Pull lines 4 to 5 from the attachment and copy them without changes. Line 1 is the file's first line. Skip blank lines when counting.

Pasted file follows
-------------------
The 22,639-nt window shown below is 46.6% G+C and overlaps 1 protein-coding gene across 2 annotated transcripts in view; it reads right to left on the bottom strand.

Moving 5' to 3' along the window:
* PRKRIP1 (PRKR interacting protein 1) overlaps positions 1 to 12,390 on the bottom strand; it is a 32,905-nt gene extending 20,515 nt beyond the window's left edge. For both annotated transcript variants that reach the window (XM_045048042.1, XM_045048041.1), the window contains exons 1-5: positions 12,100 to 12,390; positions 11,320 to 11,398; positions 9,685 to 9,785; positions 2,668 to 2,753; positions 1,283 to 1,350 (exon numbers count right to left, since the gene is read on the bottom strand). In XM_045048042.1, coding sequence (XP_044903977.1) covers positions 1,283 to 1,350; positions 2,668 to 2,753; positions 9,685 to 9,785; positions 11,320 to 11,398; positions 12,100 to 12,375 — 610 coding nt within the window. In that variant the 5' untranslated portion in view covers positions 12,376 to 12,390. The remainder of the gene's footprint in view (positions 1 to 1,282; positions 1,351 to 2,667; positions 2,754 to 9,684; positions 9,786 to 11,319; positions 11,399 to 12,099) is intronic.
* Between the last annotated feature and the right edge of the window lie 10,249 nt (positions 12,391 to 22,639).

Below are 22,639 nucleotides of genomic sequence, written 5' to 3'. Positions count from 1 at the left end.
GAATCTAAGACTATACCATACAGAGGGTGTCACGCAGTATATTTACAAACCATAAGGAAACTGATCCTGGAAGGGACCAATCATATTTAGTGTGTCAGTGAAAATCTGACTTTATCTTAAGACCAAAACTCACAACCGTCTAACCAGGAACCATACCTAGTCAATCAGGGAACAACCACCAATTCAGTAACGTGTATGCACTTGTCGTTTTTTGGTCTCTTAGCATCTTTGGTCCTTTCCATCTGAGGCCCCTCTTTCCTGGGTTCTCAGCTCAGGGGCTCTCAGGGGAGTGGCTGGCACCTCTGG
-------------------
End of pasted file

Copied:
* Between the last annotated feature and the right edge of the window lie 10,249 nt (positions 12,391 to 22,639).

Below are 22,639 nucleotides of genomic sequence, written 5' to 3'. Positions count from 1 at the left end.